- Students may petition a maximum of ten units to count towards the major. Transfer students may petition up to twenty units. All petitions must be submitted for review to the undergraduate administrator and approved by the Director of Undergraduate Studies. All University transfer courses must also be petitioned in the department in order to count for the major. The petition form can be found on our website.
- Directed reading and Oxford tutorial units require a petition and may only be applied towards related coursework units. These units may not be used to fulfill a depth requirement, and no more than 10 units of directed reading and Oxford tutorial units may count toward the required 70 Political Science units for the major. The specific directed reading petition can be found on our website.
- Stanford in Washington (SIW) courses and Oxford tutorials may be listed on your proposal but will need final approval by submitting a petition form, which requires: a final letter grade n your transcript, syllabus, and coursework.
- Directed readings may be listed on your proposal but will need approval before you register for the directed reading units in a given quarter. Students must submit a directed reading petition to the undergraduate administrator by the first Friday of the quarter in which they are enrolling in the directed reading. This petition requires a faculty supervisor signature, project description, and method of evaluation. If approved, the student will receive a permission number to enroll in the directed reading for that quarter.
Course Number System:
- 1-99 Introductory Courses
- 100-199 Intermediate Undergraduate Lecture Courses
- 200-299 Advanced Undergraduate Seminar Courses
- 300-399 Advanced Undergraduate / Graduate Courses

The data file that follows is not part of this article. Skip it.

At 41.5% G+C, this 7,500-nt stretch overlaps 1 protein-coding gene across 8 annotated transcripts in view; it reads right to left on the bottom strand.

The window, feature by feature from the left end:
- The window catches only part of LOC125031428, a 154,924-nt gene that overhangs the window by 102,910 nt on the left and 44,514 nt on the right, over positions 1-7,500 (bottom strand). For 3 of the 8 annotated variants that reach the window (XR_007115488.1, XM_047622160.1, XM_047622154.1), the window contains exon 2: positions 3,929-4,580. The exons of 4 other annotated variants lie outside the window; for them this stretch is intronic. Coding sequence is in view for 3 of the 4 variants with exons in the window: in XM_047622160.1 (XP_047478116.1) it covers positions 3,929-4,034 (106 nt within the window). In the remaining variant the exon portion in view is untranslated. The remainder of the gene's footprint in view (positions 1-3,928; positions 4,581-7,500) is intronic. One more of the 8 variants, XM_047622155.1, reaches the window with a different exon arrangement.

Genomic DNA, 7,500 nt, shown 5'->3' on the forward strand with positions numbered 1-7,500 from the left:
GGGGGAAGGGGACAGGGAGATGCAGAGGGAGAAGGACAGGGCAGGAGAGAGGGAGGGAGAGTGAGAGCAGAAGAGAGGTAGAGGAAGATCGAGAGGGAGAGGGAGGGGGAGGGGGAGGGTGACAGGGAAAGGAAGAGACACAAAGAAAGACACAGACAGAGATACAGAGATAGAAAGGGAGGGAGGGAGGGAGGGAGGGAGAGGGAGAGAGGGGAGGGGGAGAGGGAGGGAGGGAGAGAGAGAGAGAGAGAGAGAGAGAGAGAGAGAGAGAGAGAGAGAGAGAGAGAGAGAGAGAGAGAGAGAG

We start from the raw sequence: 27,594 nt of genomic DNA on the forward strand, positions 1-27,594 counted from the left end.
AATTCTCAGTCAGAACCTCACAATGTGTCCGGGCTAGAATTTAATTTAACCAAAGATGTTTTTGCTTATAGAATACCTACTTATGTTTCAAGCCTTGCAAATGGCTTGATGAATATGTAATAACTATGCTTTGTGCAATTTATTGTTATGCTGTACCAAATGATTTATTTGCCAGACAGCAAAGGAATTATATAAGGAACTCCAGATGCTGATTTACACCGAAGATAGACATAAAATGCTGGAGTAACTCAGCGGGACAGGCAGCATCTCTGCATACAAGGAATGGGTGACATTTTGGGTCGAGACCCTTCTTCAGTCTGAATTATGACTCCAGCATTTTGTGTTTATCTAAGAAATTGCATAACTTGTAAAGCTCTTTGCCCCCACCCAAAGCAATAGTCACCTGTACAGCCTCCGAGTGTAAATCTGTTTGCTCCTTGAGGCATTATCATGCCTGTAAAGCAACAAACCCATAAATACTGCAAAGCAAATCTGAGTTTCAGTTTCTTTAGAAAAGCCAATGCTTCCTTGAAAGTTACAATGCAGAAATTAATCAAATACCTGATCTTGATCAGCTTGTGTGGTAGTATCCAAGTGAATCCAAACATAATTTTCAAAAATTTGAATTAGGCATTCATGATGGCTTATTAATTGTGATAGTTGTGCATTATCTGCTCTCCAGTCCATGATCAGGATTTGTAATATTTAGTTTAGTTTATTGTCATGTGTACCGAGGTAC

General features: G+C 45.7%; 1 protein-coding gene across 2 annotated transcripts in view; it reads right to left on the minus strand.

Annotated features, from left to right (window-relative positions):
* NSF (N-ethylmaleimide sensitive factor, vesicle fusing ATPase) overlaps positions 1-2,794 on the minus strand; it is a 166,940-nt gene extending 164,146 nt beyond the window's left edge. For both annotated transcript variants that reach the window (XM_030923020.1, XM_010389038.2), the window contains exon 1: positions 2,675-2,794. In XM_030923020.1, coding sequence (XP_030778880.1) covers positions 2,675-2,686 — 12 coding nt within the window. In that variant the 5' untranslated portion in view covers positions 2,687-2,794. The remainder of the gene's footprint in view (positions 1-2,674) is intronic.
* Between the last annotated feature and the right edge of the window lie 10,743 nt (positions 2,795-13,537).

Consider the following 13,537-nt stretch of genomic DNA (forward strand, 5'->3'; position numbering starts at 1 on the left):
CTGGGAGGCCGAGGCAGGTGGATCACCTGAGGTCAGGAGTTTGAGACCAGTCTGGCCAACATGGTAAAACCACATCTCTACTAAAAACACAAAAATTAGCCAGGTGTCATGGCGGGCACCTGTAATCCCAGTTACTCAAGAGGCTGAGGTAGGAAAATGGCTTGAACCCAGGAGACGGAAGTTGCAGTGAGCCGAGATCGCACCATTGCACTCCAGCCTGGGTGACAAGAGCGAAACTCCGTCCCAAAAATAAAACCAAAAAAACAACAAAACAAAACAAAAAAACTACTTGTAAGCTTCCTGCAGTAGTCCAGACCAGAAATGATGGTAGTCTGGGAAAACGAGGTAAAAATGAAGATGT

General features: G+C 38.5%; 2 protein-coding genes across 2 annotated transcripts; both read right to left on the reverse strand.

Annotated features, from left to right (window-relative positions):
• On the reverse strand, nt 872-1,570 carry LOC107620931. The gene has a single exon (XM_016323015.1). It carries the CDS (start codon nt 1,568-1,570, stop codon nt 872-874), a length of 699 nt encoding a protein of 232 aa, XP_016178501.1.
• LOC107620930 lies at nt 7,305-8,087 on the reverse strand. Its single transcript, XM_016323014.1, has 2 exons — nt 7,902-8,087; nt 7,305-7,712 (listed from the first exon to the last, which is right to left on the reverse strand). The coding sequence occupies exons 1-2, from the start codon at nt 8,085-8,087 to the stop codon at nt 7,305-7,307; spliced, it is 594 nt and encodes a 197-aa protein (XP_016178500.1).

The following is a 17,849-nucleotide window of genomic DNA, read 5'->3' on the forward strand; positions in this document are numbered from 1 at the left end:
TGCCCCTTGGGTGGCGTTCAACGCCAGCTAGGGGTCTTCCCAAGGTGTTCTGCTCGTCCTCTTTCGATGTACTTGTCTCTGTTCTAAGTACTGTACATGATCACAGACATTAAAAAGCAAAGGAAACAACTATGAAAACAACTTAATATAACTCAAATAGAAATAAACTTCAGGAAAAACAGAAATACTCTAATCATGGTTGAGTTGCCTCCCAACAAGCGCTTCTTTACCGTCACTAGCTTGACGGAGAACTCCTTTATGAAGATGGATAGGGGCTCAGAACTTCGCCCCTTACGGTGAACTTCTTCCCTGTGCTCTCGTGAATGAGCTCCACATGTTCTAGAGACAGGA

400-499 Graduate Courses
Undergraduate Major Advising
Every prospective POLISCI student must find their own advisor in order to declare the Political Science major.
Steps to take when finding a Political Science Major Advisor:
- Consider asking professors who have taught one of your classes.
- Research those professors' research interests online.
- E-mail one or two of the professors and ask to make an appointment to discuss potential advising.
- If you have trouble or can't find anyone, e-mail Stephanie Burbank for suggestions and advice.
Who can be an advisor?
Political Science Faculty and courtesy faculty may serve as major advisors.
When do I need an advisor?
Your advisor must personally sign your major declaration form before you will be approved for the major. All undergraduates should declare their major by the end of their Sophomore year.
Can I change my advisor?
It is beneficial for you to establish and maintain a good relationship with your advisor. However, you can change your advisor at any time. Make sure to notify Stephanie Burbank to make the change official. You can make an appointment.
How often should I meet with my advisor?
This is up to you. Many students approach their advisors to talk about summer opportunities, quarterly research opportunities, and post-graduation opportunities. Also many advisors typically oversee independent directed readings and are resources for class research papers.
For questions regarding the B.A. program, Research Honors Program or finding an advisor, make an appointment with the undergraduate program administrator, Stephanie Burbank, or call 723-1608. Her office is in Encina Hall West, Room 100.